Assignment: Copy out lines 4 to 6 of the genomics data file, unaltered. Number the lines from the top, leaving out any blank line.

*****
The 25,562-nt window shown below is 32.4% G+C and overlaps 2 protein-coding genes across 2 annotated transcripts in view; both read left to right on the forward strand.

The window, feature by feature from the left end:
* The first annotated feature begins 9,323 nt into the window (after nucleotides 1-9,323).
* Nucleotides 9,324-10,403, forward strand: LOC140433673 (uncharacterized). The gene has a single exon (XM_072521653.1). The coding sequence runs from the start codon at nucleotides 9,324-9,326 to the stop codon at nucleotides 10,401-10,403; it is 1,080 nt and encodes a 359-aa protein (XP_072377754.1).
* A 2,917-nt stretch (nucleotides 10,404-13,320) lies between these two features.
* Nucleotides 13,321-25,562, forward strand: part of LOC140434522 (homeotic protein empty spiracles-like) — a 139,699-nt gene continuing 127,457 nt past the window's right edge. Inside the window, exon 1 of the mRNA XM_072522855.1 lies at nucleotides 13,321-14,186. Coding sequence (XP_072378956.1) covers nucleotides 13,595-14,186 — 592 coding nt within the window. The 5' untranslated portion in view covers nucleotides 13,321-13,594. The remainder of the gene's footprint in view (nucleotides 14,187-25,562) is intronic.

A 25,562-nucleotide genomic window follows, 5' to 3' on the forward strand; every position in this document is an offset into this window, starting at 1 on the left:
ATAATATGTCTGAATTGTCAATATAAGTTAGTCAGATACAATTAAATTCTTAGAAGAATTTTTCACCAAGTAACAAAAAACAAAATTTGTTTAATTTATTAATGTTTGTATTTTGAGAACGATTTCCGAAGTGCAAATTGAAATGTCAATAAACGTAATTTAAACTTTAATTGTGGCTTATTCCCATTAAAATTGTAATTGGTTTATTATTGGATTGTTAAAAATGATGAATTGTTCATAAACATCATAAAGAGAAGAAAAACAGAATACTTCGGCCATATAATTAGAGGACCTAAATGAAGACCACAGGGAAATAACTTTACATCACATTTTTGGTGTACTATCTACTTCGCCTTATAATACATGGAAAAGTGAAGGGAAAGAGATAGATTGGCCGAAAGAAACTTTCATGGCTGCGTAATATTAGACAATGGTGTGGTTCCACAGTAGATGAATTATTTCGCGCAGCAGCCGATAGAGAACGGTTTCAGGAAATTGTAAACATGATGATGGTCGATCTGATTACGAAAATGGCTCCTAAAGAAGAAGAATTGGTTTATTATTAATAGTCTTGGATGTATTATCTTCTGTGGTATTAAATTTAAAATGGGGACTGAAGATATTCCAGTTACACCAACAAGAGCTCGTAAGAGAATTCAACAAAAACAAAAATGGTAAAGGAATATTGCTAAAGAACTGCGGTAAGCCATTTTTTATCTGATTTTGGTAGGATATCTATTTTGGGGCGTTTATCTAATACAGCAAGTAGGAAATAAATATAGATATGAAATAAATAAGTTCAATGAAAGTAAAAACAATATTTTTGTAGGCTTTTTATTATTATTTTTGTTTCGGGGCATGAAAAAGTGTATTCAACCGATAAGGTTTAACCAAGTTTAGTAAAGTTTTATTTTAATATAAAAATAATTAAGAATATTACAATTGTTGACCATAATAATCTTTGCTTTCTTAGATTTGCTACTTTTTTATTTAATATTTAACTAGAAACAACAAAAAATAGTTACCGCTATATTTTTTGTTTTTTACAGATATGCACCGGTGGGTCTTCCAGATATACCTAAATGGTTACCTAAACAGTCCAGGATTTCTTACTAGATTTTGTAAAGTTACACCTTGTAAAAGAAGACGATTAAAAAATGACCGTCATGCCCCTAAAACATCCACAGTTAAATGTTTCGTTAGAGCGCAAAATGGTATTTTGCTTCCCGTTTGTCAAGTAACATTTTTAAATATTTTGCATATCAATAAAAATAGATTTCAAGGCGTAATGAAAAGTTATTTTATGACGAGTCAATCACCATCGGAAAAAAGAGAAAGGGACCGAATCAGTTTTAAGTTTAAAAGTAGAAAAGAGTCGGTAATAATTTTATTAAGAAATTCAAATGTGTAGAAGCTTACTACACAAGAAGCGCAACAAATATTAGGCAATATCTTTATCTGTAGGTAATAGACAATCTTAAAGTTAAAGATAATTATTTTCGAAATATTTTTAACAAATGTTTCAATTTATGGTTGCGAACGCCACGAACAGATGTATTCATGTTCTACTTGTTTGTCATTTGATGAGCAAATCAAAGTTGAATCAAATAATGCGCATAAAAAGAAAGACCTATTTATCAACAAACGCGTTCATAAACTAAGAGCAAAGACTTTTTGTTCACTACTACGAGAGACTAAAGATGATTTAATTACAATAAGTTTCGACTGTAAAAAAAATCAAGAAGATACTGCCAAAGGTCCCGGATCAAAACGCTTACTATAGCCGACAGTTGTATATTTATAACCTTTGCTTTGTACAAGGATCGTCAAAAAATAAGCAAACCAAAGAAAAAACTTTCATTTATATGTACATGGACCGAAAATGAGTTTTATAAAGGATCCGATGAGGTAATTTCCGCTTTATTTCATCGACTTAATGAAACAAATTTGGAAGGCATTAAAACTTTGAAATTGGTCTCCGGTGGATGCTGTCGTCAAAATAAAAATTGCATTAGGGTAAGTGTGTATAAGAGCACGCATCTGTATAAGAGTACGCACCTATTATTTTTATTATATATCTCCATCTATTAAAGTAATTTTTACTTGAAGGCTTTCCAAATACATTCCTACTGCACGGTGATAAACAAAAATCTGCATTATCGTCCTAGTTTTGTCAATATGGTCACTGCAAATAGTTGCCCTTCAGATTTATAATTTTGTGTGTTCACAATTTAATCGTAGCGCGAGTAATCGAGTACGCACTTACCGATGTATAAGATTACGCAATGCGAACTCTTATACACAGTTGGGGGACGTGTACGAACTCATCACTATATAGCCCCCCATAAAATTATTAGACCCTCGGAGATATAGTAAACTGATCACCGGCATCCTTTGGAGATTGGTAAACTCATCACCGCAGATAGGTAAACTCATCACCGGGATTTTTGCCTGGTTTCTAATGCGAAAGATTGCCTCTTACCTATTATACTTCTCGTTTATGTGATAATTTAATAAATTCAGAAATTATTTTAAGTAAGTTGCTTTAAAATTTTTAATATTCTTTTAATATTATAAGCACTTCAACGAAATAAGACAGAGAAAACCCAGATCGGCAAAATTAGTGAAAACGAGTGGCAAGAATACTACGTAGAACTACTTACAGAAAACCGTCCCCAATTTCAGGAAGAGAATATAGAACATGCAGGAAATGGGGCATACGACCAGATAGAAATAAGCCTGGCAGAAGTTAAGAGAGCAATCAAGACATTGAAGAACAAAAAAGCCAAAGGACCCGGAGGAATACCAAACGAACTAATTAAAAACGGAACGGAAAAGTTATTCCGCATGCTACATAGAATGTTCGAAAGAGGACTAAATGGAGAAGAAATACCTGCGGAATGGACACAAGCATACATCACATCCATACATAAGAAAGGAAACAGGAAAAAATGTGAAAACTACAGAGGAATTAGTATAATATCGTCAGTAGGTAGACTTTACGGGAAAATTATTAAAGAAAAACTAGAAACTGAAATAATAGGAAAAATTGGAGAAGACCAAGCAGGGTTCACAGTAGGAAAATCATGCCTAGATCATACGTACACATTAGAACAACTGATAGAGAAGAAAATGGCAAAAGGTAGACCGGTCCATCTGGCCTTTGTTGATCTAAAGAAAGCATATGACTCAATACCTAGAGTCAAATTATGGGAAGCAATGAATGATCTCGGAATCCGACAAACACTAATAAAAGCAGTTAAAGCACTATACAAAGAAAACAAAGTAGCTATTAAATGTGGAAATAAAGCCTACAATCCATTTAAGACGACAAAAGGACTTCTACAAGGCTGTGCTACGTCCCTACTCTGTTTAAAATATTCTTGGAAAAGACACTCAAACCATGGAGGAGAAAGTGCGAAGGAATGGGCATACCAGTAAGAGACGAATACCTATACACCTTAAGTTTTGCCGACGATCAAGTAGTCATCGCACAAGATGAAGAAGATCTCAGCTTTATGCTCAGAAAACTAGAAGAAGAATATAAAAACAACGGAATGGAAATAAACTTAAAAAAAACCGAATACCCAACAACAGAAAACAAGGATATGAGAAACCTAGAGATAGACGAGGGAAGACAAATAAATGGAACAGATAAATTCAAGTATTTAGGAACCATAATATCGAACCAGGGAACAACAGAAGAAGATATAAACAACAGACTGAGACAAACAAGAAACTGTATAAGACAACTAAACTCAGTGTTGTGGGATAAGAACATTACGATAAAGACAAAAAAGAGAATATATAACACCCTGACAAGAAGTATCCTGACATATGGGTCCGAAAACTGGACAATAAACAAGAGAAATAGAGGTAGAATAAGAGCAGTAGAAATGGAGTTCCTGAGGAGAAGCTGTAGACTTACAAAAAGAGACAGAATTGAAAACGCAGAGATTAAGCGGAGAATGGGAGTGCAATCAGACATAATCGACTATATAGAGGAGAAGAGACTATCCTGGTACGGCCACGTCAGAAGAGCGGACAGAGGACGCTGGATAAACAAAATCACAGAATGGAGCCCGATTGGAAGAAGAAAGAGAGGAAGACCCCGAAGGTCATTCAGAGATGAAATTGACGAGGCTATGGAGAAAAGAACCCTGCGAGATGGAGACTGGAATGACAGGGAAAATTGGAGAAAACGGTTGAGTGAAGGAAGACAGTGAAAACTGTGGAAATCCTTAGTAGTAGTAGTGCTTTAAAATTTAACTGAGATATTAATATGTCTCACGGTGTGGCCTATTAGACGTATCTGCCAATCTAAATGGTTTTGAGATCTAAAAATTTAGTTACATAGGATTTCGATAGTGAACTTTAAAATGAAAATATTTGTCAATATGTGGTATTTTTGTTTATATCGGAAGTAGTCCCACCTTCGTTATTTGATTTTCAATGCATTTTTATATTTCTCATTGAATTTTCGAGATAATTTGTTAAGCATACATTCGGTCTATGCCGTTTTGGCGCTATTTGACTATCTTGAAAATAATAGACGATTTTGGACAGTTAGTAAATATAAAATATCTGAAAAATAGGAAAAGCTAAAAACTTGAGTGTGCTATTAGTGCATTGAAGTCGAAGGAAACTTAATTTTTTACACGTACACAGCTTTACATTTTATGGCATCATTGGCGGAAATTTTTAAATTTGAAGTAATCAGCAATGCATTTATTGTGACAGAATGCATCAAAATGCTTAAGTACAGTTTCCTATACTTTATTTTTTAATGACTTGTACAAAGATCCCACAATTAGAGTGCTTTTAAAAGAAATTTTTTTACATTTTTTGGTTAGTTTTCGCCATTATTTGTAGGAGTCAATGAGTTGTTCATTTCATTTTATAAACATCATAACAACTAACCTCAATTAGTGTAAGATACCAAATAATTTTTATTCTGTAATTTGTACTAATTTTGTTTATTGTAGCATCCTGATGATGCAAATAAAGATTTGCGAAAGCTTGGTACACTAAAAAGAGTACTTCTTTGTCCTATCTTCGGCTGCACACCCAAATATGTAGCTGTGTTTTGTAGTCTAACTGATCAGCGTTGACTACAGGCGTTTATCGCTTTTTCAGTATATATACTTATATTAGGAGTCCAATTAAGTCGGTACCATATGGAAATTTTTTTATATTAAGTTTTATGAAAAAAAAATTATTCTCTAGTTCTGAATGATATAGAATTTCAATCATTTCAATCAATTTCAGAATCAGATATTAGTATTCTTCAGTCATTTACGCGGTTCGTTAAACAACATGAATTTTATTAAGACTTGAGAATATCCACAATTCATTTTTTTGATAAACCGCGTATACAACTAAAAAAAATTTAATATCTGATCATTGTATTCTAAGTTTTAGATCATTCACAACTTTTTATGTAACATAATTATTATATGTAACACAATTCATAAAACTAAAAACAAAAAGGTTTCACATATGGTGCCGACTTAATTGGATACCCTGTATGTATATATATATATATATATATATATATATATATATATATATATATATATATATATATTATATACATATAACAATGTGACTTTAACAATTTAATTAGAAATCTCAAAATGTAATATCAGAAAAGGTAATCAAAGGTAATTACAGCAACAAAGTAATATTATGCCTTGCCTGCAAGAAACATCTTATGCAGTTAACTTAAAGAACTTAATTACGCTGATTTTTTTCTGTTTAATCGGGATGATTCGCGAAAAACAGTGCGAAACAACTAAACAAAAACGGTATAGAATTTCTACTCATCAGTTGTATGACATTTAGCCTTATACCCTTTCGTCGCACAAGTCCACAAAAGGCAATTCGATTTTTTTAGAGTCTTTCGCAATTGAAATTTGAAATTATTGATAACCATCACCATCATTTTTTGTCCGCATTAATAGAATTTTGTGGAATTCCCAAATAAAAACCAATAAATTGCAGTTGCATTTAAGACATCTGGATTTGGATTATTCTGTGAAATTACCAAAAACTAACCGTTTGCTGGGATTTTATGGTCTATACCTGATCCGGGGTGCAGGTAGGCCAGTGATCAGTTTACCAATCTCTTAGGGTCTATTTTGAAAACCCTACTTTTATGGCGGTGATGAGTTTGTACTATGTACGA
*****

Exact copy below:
* Nucleotides 9,324-10,403, forward strand: LOC140433673 (uncharacterized). The gene has a single exon (XM_072521653.1). The coding sequence runs from the start codon at nucleotides 9,324-9,326 to the stop codon at nucleotides 10,401-10,403; it is 1,080 nt and encodes a 359-aa protein (XP_072377754.1).
* A 2,917-nt stretch (nucleotides 10,404-13,320) lies between these two features.
* Nucleotides 13,321-25,562, forward strand: part of LOC140434522 (homeotic protein empty spiracles-like) — a 139,699-nt gene continuing 127,457 nt past the window's right edge. Inside the window, exon 1 of the mRNA XM_072522855.1 lies at nucleotides 13,321-14,186. Coding sequence (XP_072378956.1) covers nucleotides 13,595-14,186 — 592 coding nt within the window. The 5' untranslated portion in view covers nucleotides 13,321-13,594. The remainder of the gene's footprint in view (nucleotides 14,187-25,562) is intronic.